I gotta admit something. The first time I met Brook Pridemore, I didn't really like him. The first time I heard his music I wasn't impressed.
Now, 2 or 3 years later, I don't know what the fuck I was thinking then. Now Brook Pridemore is not only one of my favorite performers, he is also one of my favorite people. His work ethic (he's on tour most of the year) and remarkable talent are incredibly inspiring to me as a fellow performer.
The music video I directed for him is one of the favorite things I've made:
Asking Brook to collaborate on the writing and recording of a song for this project was a no-brainer. And Brook was excited to do it. At first, he really wanted to do a gay disco song -- inspired, I'm pretty sure, by "Friends" by Ween. Of his many ideas for this fabled song, the only one I remember is "The Dancefloor (My 4th Addiction)." (Get it?)
We had one main songwriting session where Brook and I met up with Preston at the Brooklyn Tea Party, the sometime venue where Brook lives. We all goofed around and swapped instruments. Eventually, with Preston on piano, myself on bass, and Brook on drums, we worked out a chord progression for the gay disco song. Brook freestyled some lyrics over it. Then we never touched it again.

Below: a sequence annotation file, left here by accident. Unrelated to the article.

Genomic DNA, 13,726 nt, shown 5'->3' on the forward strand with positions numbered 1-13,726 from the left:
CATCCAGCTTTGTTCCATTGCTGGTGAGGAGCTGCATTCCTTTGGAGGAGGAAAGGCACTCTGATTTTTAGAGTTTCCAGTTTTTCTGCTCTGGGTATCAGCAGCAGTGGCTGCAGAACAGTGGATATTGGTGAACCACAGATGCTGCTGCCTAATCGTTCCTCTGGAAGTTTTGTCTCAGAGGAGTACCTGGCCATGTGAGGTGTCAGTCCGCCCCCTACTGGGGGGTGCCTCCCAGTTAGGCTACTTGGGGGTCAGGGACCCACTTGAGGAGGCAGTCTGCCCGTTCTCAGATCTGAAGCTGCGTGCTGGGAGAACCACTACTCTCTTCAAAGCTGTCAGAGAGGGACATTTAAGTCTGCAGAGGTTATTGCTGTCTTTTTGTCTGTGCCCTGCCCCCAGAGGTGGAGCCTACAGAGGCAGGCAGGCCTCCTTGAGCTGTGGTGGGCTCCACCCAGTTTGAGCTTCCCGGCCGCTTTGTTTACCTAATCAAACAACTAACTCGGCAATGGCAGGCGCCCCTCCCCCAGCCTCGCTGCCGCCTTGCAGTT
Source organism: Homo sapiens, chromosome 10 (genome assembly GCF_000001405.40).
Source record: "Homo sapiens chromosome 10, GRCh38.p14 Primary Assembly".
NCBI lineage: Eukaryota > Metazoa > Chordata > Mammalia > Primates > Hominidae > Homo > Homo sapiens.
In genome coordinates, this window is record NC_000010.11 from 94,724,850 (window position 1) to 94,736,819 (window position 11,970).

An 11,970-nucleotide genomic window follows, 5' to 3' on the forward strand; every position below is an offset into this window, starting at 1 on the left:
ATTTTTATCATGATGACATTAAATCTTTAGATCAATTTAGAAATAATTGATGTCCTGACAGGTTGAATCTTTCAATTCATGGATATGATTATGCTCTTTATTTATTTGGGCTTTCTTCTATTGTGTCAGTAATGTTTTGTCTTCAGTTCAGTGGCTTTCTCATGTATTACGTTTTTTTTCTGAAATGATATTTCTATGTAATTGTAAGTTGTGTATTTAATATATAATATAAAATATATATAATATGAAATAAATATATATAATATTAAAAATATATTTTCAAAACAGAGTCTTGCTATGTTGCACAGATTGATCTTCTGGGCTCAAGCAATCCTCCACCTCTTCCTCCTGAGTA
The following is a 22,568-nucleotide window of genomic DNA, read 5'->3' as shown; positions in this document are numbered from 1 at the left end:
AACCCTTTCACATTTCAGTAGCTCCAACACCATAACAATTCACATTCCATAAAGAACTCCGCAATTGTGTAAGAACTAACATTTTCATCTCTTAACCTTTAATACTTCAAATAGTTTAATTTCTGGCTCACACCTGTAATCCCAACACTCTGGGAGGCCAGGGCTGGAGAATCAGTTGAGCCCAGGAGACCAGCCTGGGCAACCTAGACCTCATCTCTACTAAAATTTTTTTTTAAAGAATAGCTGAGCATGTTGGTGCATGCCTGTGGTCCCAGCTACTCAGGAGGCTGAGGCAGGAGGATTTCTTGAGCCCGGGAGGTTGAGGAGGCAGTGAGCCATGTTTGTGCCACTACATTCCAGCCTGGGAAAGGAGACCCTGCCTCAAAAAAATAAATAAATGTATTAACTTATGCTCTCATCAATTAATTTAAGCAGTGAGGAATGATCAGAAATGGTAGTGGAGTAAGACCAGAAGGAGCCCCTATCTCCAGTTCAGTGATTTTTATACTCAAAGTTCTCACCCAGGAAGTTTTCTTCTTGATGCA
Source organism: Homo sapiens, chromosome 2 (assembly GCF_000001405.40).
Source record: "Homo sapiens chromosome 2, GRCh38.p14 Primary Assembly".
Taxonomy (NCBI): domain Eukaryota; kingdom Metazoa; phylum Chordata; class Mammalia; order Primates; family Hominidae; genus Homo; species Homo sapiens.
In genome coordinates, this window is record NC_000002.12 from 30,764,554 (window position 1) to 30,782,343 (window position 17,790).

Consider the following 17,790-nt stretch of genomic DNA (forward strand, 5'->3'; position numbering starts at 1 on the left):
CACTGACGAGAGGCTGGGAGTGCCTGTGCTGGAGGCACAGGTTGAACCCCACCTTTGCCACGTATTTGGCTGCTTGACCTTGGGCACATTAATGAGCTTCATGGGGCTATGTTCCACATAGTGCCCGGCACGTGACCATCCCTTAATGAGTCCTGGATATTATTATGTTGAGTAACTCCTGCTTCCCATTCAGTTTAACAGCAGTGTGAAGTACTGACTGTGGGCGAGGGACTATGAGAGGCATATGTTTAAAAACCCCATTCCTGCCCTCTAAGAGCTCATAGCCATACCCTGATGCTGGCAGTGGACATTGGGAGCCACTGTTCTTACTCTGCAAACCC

Brook had also gotten an idea to do a Folk Implosion rip-off -- a grunge throwback, a pastiche. So I got out the acoustic guitar, and I'm pretty sure I came up with the chords. Again, Brook freestyled some lyrics and the seed of the best song ever written -- "The Color Machine" -- was born. Later, Brook and I ironed out the lyrics in a long, painstaking session that took dozens upon dozens of seconds.
When it came time to record, Brook recruited his Crabs on Banjo bandmate Ariel Bitran to play electric guitar. Mere moments after first being introduced to "The Color Machine," Ariel came up with the scorching riff that is now the centerpiece of the song. We got Preston to play bass because... well, why not? And we got another of Brook's Crabs on Banjo bandmates, Brian Speaker to record the thing live at Brooklyn Tea Party.
We started recording about 45 minutes after we had all learned the song, and we didn't work out an ending, which is why the fade-out on this track is almost as long as the "Na na na" section of "Hey Jude". We actually probably had a better jam on the end of the previous take, but Brook's false ending (which he only did on the last take) was too wonderful to not have in the official version.
Go here to savor the mysterious lyrics and download an early demo version of "The Color Machine".
Also, you can hear the final version streaming on ENB's Myspace page.